16 October, etc.venues Monument
30 October, JW Marriott Grosvenor House
1st November 2023, etc.venues County Hall
Travel buyers are spending too much time negotiating with hotel companies to concentrate on offering a better service to their travellers.
This was one of the main findings of a survey of more than 300 buyers carried out by ACTE and hotel specialist HRS, which was released at the ACTE conference in Dallas.
The study found that travel managers spent the “majority” of their time in supplier negotiations and this meant there was a “lesser focus” on travellers’ needs.
Some 25 per cent of buyers still conduct negotiations over hotel rates internally using manual processes, while 35 per cent admitted that hotels were “slow to respond to RFPs or do not respond at all”.
ACTE executive director Greeley Koch said: “This survey clearly indicates that the second largest line item in most companies travel spend is occupying more than its fair share of the travel managers talent and attention.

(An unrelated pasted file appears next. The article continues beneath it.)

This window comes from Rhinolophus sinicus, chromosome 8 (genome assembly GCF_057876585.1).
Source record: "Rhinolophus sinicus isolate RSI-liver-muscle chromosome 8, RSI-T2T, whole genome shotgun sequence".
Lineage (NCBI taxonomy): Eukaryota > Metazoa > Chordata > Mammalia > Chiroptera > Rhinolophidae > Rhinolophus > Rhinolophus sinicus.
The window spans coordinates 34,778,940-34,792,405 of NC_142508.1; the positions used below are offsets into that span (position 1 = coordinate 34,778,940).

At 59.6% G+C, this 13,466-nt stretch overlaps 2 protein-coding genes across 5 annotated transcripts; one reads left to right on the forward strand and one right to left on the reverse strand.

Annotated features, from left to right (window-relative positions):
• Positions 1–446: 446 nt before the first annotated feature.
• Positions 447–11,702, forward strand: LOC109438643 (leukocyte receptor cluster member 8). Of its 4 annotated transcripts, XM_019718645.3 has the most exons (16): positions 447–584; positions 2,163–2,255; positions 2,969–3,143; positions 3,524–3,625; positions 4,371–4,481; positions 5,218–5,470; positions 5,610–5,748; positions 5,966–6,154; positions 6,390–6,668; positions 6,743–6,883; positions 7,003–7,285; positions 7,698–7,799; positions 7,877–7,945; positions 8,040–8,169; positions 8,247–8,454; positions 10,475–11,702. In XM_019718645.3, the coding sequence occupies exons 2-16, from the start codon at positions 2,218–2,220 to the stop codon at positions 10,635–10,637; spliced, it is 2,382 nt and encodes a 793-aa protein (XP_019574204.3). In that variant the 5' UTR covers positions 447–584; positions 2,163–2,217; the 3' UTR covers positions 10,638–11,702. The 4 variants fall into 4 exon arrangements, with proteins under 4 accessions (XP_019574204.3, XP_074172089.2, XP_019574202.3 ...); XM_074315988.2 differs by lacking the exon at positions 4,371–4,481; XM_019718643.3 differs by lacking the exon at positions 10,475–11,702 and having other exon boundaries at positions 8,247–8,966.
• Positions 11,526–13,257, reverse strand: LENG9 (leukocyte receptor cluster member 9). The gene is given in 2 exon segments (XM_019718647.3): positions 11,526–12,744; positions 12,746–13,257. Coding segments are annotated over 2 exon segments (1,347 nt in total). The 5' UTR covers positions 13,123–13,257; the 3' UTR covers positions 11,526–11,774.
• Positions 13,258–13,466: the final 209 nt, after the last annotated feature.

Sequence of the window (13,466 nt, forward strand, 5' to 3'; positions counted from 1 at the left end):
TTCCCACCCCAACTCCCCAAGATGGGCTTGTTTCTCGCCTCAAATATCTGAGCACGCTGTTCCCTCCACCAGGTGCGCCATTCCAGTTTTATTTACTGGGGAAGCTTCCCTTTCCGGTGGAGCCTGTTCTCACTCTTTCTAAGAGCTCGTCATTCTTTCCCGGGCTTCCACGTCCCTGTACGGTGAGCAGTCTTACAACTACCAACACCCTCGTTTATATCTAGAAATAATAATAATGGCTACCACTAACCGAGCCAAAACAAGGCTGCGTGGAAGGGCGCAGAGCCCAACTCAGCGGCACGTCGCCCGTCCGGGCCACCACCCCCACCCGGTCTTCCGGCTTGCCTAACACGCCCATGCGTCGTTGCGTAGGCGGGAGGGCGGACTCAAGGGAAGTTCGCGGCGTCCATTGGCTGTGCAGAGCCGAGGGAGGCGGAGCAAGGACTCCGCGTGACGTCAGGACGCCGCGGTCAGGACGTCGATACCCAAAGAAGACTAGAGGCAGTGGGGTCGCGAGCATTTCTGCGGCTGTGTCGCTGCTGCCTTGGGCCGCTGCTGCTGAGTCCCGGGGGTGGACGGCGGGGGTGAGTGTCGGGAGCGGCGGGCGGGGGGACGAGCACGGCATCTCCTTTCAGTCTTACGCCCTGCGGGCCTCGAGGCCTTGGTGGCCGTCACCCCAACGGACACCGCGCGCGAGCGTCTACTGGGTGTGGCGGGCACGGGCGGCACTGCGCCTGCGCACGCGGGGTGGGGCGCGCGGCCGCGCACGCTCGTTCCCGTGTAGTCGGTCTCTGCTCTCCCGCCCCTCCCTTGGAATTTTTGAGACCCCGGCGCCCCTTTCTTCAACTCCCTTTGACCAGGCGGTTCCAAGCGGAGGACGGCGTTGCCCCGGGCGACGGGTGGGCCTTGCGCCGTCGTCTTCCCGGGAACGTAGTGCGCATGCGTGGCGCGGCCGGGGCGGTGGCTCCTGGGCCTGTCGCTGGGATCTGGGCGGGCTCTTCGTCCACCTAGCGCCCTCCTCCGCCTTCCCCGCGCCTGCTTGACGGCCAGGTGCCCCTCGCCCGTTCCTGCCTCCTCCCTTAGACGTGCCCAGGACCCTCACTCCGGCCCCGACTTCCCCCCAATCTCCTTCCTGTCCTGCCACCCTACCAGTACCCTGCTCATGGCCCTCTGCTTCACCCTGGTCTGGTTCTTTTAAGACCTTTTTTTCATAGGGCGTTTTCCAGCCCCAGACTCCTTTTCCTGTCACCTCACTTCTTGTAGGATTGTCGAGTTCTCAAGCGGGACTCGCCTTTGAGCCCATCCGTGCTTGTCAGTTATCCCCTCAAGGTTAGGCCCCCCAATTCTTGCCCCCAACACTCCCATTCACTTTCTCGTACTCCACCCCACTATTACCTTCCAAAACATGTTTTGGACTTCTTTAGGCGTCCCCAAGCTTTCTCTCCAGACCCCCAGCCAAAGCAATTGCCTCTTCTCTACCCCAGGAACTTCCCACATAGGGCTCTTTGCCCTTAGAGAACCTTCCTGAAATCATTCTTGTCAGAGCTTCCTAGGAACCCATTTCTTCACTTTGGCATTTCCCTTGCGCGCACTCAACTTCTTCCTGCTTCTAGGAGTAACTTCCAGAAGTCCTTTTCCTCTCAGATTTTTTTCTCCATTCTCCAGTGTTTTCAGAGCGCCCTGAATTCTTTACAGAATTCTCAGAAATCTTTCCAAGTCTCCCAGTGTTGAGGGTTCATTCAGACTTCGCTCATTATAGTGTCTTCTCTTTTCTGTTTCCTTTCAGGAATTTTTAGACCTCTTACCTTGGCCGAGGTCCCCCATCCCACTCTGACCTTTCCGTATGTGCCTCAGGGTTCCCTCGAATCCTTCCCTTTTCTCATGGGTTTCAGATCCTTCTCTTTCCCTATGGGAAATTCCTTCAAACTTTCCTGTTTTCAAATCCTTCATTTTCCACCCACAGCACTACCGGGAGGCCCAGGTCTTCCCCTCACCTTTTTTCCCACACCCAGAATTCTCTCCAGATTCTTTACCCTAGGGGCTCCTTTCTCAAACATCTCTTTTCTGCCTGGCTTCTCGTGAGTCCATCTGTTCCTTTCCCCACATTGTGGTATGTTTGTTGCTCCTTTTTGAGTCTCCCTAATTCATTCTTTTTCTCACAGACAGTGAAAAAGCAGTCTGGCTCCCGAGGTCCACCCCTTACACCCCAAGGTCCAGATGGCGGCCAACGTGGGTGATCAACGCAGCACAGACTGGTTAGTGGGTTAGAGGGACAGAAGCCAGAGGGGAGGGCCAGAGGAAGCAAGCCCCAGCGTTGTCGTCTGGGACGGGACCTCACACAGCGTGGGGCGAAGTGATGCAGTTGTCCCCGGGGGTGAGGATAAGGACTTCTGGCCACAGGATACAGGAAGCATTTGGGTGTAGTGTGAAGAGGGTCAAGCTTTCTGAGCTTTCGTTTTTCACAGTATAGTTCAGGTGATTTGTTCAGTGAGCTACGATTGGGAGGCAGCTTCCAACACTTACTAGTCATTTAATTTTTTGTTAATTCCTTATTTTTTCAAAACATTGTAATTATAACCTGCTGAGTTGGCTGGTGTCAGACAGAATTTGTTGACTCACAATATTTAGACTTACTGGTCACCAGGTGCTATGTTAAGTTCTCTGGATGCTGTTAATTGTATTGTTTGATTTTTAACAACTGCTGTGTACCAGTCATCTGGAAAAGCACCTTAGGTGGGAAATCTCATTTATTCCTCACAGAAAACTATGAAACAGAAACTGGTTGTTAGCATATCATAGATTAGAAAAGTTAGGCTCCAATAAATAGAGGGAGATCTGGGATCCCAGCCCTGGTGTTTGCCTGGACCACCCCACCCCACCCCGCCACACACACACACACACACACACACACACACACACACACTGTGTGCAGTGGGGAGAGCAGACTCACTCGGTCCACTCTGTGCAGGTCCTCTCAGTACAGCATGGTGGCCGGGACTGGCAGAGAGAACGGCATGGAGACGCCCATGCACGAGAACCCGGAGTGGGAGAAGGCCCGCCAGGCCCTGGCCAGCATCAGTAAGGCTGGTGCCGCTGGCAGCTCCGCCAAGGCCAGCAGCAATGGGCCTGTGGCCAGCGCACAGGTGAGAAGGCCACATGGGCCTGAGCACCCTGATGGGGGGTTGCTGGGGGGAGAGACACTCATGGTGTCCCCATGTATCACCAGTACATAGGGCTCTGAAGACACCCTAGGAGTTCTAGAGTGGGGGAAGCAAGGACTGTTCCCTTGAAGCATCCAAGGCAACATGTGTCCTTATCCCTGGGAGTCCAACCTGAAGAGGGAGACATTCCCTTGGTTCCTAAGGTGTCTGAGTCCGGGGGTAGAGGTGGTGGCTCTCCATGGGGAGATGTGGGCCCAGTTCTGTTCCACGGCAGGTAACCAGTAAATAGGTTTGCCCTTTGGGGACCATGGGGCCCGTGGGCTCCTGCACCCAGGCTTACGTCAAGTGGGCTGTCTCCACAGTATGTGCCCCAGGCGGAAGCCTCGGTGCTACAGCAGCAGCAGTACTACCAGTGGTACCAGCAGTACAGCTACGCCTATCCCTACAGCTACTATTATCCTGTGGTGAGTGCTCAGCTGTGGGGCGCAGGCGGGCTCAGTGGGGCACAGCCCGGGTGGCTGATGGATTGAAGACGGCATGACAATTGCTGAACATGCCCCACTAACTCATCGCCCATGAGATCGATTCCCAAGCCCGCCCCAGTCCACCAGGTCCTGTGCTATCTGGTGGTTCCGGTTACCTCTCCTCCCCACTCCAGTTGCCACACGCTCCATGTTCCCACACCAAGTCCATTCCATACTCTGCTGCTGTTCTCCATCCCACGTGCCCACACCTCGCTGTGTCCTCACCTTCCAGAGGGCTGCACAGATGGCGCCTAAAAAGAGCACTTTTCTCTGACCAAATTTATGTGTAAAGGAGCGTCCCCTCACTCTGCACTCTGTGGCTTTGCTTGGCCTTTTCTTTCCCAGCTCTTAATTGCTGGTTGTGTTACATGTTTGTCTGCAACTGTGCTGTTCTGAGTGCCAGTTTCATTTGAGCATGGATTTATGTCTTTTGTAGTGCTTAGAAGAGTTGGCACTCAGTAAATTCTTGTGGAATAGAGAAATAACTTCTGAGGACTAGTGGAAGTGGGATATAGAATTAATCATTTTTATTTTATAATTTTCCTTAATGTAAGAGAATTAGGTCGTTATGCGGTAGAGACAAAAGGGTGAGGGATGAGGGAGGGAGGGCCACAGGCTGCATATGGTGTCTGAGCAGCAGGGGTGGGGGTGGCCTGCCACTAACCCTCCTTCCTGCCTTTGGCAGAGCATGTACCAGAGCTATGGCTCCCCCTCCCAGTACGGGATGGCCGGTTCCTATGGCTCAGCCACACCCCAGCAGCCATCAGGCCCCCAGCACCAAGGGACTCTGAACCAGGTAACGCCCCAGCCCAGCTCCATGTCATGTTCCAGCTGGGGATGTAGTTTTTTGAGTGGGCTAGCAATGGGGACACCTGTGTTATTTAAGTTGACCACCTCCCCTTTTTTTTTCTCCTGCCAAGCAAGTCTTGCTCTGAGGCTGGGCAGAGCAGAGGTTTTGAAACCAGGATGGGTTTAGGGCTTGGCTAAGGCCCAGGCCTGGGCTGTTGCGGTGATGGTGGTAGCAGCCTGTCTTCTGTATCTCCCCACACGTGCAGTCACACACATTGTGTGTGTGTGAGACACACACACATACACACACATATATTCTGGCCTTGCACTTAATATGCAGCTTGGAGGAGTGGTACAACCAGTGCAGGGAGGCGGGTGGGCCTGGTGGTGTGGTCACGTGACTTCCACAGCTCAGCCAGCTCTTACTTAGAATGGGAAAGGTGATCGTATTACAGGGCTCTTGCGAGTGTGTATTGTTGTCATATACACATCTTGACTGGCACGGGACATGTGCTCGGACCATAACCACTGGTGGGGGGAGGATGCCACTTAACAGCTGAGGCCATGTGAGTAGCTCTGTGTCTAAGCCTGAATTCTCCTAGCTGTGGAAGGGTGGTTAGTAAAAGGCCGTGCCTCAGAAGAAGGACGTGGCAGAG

“The purpose of this survey was two-fold: to define the extent of the problems and to explore solutions."
The survey also found that the next growth area in the corporate travel business would be monitoring traveller satisfaction for key processes such as booking and expense reporting.
Duty of care is also becoming more important when looking at the security of rooms and apartments – 9 per cent of buyers said they had added new restrictions to the use of shared accommodation over the last two years with another 9 per cent saying they planned to do so.
Tobias Ragge, CEO of HRS, added: “Travel managers agree that traveller centricity is key to reaching their savings goals.
“Savvy travel managers who consider outsourcing optimise processes, reduce cost and win back precious time to focus on their travellers and duty of care.”